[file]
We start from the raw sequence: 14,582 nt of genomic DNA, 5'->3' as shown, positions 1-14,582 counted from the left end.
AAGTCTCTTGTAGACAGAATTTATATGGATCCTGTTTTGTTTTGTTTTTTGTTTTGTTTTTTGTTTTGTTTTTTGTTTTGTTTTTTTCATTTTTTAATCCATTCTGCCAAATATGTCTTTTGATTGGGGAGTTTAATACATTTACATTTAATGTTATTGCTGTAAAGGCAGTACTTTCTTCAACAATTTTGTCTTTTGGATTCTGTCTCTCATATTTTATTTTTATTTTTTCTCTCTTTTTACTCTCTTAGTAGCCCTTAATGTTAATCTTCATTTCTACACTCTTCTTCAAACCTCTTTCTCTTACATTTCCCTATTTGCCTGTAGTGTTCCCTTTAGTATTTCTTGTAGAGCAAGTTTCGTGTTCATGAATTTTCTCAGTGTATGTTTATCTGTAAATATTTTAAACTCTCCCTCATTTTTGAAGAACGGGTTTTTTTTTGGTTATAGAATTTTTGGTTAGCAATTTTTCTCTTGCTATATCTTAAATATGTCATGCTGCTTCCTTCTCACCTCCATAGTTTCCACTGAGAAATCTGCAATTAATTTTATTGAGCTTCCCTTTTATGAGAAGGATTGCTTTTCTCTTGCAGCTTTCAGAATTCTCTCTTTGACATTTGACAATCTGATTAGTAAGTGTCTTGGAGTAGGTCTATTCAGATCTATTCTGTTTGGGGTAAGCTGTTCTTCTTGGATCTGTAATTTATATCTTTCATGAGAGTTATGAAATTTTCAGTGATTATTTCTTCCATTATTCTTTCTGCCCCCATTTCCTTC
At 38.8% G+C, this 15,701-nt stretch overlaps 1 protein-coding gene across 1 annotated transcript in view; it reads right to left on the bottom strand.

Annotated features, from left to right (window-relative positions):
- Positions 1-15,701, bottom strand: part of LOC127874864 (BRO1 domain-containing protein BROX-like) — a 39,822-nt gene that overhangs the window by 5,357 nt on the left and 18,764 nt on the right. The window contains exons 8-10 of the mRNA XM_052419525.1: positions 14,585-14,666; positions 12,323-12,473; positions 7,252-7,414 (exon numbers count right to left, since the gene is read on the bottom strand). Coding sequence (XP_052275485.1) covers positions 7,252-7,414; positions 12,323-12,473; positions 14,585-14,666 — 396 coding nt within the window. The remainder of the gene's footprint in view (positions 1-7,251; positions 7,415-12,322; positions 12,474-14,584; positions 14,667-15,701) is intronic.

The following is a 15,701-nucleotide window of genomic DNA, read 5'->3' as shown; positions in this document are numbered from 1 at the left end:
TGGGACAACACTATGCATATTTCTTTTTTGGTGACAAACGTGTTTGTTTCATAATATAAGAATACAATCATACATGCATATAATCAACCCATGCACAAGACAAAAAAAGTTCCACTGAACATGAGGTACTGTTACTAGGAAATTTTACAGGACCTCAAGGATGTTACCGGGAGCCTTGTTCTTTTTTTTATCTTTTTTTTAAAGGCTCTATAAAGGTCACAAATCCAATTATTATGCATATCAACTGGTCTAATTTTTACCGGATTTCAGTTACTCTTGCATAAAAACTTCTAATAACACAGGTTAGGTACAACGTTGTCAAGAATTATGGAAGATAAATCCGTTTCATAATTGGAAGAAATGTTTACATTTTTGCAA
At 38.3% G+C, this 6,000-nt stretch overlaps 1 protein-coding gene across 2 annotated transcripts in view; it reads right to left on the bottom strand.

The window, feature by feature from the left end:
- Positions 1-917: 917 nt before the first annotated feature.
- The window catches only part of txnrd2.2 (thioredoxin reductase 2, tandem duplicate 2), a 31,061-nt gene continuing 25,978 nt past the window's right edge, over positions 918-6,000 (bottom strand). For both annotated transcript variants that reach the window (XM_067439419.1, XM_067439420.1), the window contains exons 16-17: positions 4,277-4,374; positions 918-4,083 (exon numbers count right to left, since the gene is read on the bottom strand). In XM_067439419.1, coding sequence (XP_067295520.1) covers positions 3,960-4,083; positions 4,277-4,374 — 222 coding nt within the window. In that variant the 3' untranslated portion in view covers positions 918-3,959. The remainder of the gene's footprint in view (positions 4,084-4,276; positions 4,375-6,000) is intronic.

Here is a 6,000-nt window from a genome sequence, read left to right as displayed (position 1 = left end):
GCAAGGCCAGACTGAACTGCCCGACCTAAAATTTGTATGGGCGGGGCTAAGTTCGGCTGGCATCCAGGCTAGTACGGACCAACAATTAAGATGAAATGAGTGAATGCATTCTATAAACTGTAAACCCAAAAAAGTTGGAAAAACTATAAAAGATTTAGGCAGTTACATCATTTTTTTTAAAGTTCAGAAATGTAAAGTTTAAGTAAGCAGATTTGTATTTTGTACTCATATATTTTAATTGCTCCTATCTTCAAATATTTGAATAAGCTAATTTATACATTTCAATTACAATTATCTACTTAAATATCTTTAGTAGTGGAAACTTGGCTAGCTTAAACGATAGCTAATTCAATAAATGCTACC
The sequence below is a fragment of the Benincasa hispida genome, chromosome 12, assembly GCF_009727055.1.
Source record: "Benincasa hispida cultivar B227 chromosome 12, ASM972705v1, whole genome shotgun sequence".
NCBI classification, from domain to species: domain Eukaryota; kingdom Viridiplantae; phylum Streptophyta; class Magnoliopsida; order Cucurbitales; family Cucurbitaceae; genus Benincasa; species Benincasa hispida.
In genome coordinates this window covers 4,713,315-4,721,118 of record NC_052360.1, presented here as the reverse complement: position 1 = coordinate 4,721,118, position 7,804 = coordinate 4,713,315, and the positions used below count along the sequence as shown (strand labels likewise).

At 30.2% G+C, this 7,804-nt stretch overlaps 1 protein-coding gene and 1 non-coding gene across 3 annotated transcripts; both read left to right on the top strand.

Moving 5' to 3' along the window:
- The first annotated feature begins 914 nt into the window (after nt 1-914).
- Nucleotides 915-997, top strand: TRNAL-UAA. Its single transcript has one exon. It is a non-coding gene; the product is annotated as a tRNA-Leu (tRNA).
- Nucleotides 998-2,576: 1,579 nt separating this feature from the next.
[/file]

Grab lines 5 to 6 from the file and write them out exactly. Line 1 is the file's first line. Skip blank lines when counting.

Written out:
- Positions 1-15,701, bottom strand: part of LOC127874864 (BRO1 domain-containing protein BROX-like) — a 39,822-nt gene that overhangs the window by 5,357 nt on the left and 18,764 nt on the right. The window contains exons 8-10 of the mRNA XM_052419525.1: positions 14,585-14,666; positions 12,323-12,473; positions 7,252-7,414 (exon numbers count right to left, since the gene is read on the bottom strand). Coding sequence (XP_052275485.1) covers positions 7,252-7,414; positions 12,323-12,473; positions 14,585-14,666 — 396 coding nt within the window. The remainder of the gene's footprint in view (positions 1-7,251; positions 7,415-12,322; positions 12,474-14,584; positions 14,667-15,701) is intronic.

The following is a 15,701-nucleotide window of genomic DNA, read 5'->3' as shown; positions in this document are numbered from 1 at the left end: